As he shared stories of wonderful things happening in many of our churches and across the mission field I was reminded this is why we are part of a denomination. Even the strongest megachurches cannot do everything a denomination of churches can do in as many places. It is our coming together to combine our talents and our treasures that enable us to send missionaries around the world and enter into partnership agreements with other denominations to do ministry together. The 90 minutes we were together went by too quickly as I enjoyed hearing the stories of how God is moving in and through our denomination.

Some pastors and churches question why they remain a part of their denomination. Not knowing every situation I cannot answer their questions, but I can say that I am glad to be a part of a denomination that is actively seeking to fulfill the Great Commission and have a positive impact for the Kingdom of God throughout the world.

Our denomination is not perfect. No human organization is, but I see God working through our various ministries to transform the lives of people around the world. That is something I want to be a part of for as long as I live.

Tuesday, May 29, 2018

Those who have gone before us

Yesterday was Memorial Day, a time when we remember those service men and women who gave their lives in defense of this country. As a Navy vet who served during Vietnam I've spent quite a bit of time this weekend thinking about our nation's veterans and those who lost their lives while serving. Over 58,000 Americans gave their lives during the Vietnam war. More than one million service men and women have given their lives in the various wars we've fought since we first fought for our independence.

Every freedom we enjoy as a nation is due to the sacrifice of these brave men and women and the countless millions of others who have served our nation. We also owe our freedoms to the families of those who served, and in too many cases, gave their lives. I have great respect for Gold Star Families and the pain they've endured since learning their loved one would not return home.

As I thought about the meaning of Memorial Day and my own service I realized that, knowing everything I know today, I would still have entered the service. I was proud to serve our country, and I remain proud to have served. I learned a lot about who I was during my four years in the Navy, and those years helped shape me into the man I am today.

I've also spent time this weekend thinking about those who have gone before us in the church. Our churches are here today because faithful men and women were willing to sacrifice to establish churches across this nation. They proclaimed the Gospel, served in many capacities, and worked hard to ensure that we would have a church in which to worship God. We stand on the shoulders of those great Christian men and women who came before us.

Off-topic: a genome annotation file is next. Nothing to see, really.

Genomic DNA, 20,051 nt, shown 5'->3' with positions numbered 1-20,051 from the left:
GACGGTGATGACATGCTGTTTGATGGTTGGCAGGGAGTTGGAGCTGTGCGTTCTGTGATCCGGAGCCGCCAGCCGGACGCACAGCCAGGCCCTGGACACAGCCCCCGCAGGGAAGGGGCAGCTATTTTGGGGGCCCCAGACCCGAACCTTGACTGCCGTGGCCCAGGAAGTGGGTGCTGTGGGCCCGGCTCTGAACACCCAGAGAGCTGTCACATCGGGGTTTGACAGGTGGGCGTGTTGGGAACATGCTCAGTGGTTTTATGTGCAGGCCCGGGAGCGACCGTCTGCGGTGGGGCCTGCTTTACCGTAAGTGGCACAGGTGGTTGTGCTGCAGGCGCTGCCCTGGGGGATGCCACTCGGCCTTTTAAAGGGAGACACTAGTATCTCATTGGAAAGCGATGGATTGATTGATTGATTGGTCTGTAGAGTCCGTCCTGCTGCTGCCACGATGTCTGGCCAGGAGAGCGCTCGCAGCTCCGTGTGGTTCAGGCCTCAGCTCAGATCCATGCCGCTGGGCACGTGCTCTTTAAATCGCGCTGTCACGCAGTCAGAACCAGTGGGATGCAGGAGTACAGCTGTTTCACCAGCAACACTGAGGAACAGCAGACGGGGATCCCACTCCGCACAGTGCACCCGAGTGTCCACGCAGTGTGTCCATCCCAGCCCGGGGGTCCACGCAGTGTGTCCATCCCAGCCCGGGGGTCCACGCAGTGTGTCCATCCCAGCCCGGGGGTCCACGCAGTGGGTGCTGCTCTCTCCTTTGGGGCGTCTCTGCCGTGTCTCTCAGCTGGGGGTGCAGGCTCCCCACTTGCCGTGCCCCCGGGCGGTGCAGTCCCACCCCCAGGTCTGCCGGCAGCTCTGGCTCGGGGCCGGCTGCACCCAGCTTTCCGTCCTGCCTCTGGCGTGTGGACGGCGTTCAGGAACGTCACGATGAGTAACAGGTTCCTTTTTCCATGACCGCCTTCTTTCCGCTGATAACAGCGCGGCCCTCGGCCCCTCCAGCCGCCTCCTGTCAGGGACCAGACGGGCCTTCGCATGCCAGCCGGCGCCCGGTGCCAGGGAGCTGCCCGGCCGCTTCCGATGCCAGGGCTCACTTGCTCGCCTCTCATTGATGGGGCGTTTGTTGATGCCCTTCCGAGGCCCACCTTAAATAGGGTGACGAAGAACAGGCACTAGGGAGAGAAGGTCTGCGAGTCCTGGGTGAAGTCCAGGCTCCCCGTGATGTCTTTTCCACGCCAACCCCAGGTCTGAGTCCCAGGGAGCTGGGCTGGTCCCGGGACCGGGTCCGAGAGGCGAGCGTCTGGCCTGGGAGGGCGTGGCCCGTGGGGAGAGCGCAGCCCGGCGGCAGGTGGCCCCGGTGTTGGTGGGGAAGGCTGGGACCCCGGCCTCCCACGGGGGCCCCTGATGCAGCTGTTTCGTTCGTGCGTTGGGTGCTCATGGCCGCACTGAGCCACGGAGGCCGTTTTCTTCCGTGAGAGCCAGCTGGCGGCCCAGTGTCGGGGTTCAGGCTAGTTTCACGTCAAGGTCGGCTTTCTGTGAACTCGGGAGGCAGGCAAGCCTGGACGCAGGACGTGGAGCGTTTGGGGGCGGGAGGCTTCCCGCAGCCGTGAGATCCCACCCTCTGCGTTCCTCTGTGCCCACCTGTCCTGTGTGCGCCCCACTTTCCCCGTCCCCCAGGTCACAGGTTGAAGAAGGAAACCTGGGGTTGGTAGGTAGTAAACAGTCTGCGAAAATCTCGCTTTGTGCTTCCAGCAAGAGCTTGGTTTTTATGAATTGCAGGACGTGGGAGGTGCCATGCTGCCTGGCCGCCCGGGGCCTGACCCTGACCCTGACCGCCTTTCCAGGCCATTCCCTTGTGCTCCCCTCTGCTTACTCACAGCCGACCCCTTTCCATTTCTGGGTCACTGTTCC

All this means we are stewards of what has been given us. Whether or not our nation continues to enjoy our numerous freedoms depends on us to maintain them. We cannot afford to give back our freedoms to any government, including our own. Our children and grandchildren are counting on us.

The same can be said of our churches. There will come a day when we will need to hand over our churches to future generations, and it's up to us to determine how healthy those churches will be. If the idea of turning over our churches to those generations who will come after us it might help to remember that they are not our churches. They belong to God. We are merely stewards.

Let us be found faithful stewards of both our nation and our churches.

Thursday, May 24, 2018

Baptisms: The Best Way to Begin a Worship Service

This past Sunday we baptized three teens during our early worship service. The two young men and one young lady placed their faith in Jesus Christ and have been working with our Youth Minister for the past few weeks preparing for their baptism. Additionally, some younger youth are currently meeting with our Children's Minister preparing for their baptism in a few weeks. These are exciting times in our church!

A few years ago I was coaching a young bivocational pastor. He was serving in his first church. He had no ministerial training, but he had a heart for ministry and a sense of call on his life. During our coaching relationship it was exciting to see him grow in confidence.

In one of our coaching sessions he said that he wanted to talk about baptisms. He would be doing his first baptism as the pastor of his church in a few weeks, and he had some concerns. Their older church building did not have a baptistery so they were going down to a river that flowed through the town. His questions were two-fold. One, he was concerned because the river wasn't very deep so he was going to be fairly far from the bank. He didn't want the ones being baptized to fall wading out to him. His second concern was he was fearful he would drop his Bible in the river, and it was one that had been given to him by someone very special to him.